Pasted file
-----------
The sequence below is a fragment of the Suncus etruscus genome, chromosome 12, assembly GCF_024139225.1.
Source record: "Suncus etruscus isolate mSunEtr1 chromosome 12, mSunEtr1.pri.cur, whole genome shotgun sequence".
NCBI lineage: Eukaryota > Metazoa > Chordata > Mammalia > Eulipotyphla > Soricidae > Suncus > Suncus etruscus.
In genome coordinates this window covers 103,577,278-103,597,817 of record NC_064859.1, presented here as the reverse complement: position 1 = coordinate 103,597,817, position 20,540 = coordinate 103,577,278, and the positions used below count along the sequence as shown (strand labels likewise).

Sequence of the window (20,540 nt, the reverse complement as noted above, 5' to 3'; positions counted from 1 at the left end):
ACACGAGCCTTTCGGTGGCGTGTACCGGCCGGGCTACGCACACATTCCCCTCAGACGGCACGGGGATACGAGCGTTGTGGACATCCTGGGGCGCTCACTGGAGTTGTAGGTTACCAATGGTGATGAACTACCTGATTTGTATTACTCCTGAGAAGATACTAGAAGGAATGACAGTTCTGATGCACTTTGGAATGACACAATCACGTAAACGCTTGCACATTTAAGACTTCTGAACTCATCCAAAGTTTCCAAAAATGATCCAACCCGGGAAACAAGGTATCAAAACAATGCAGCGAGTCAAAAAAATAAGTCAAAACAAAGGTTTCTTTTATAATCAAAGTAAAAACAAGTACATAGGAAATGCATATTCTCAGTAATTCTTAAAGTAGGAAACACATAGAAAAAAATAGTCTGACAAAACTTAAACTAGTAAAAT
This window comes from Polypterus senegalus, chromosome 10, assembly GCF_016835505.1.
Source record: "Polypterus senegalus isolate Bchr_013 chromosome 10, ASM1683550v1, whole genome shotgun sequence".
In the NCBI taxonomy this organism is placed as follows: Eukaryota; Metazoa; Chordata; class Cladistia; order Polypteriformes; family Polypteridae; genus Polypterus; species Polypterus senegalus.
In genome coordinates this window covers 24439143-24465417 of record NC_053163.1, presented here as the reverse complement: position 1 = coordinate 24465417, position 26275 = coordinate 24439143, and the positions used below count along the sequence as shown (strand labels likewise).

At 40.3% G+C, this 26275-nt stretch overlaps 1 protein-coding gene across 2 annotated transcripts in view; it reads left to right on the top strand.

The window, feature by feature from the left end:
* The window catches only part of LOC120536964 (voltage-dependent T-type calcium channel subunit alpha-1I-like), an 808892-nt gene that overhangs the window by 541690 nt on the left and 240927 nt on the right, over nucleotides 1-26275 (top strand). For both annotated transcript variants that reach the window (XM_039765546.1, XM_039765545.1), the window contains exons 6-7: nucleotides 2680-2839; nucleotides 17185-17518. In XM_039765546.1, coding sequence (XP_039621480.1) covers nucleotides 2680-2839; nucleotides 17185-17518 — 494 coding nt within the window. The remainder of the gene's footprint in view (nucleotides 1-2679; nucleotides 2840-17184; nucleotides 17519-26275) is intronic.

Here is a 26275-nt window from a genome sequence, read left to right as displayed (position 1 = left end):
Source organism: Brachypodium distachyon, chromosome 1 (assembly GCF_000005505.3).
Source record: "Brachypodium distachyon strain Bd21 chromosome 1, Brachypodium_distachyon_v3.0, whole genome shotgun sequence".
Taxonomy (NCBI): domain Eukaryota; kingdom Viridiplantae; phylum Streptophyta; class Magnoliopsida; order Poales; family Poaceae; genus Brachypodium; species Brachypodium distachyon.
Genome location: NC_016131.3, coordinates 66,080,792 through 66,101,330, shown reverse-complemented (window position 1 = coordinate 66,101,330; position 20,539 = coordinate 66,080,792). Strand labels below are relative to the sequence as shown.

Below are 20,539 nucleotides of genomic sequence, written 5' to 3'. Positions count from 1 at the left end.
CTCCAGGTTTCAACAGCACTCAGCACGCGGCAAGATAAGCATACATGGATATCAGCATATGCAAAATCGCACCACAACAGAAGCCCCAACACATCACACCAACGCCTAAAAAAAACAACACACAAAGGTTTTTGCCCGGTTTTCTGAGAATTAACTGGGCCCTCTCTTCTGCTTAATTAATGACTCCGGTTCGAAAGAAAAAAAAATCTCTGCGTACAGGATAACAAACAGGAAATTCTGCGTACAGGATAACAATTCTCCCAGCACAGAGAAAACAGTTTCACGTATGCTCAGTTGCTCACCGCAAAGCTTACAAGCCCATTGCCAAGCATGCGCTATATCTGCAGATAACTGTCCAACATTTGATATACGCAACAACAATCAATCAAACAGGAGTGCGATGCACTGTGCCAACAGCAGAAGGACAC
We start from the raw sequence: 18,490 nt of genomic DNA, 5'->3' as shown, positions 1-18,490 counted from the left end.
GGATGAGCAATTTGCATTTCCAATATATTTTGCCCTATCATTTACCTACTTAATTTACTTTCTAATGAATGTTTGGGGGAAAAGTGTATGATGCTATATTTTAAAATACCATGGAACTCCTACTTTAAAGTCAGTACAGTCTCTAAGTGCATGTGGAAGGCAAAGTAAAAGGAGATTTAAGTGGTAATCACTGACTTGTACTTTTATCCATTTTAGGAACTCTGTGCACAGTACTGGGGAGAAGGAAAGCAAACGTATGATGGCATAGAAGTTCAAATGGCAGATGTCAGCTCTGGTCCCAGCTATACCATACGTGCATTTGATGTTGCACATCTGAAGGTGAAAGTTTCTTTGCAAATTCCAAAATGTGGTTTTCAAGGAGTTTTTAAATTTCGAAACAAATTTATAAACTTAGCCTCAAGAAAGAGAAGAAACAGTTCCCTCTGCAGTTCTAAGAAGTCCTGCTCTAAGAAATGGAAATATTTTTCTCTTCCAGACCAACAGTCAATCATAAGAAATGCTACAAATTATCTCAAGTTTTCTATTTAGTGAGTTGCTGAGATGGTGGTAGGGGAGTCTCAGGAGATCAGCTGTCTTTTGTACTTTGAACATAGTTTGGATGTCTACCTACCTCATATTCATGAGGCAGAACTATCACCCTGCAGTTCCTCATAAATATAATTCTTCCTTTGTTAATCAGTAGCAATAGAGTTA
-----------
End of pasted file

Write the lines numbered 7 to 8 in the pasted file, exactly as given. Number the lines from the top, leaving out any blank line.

This window comes from Polypterus senegalus, chromosome 10, assembly GCF_016835505.1.
Source record: "Polypterus senegalus isolate Bchr_013 chromosome 10, ASM1683550v1, whole genome shotgun sequence".